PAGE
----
HMS Scythe (1918)
HMS Scythe was an S-class destroyer of the Royal Navy. She was ordered on 23 June 1917 from John Brown & Company, Clydebank; construction began on 14 January 1918, she was launched on 25 May 1918 and completed on 7 July 1918: a total of 25 weeks. On trials she obtained a speed of 33.485 knots at 1,198 tons displacement. She saw service during the First World War and was involved in the Irish Civil War in the interwar period before being discarded in 1931.
Scythe in 1918
|Builder:||John Brown & Company, Clydebank|
|Laid down:||14 January 1918|
|Launched:||25 April 1918|
|Fate:||Sold for breaking up 28 November 1931|
|Class and type:||S-class destroyer|
|Length:||276 ft (84 m) o/a|
|Beam:||26 ft 9 in (8.15 m)|
|Draught:||10 ft 10 in (3.30 m)|
|Propulsion:||Brown-Curtis, steam turbines, 2 shafts, 27,000 shp|
|Range:||250-300 tons of oil|
|Notes:||Pennant number: G32; H22 (from 1925)|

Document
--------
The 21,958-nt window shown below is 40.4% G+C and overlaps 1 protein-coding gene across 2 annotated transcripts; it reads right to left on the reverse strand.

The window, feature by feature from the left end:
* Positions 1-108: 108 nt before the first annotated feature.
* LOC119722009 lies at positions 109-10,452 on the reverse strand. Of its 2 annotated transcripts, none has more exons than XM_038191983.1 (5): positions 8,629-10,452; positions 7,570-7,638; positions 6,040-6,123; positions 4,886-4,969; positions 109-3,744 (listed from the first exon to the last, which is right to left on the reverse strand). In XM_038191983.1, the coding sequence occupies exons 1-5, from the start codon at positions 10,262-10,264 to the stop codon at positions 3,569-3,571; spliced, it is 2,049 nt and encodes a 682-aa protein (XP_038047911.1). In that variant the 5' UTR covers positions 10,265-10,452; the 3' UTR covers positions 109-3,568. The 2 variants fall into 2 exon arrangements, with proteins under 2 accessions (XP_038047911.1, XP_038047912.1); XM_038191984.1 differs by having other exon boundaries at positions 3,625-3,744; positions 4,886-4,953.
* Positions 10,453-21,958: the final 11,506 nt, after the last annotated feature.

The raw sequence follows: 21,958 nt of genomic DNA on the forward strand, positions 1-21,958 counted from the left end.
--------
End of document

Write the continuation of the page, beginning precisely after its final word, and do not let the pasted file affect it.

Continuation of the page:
Scythe served in the 12th Destroyer Flotilla of the Grand Fleet 1918-19, moving to the new 7th Destroyer Flotilla at Rosyth in 1919 before going into reserve at Devonport on 12 November 1919. Subsequently, she was re-commissioned on 4 April 1923, as an independent command in Irish waters after the establishment of the Irish Free State. Between October 1923 and January 1925 her first lieutenant was Frederick Bell, later to earn fame as the captain of HMS Exeter during the Battle of the River Plate. HMS Scythe was involved in a shooting incident at Queenstown (modern-day Cobh) on 21 March 1924, when machine gun fire was directed at her. She continued to serve in Irish waters until she was laid up, before being sold on 28 November 1931 for breaking by John Cashmore Ltd (Newport), arriving December 1931.
- Dittmar, F.J. & Colledge, J.J. (1972). British Warships 1914–1919. Shepperton, UK: Ian Allan. ISBN 0-7110-0380-7.
- March, Edgar J. (1966). British Destroyers: A History of Development 1892-1953. London: Seeley Service & Co.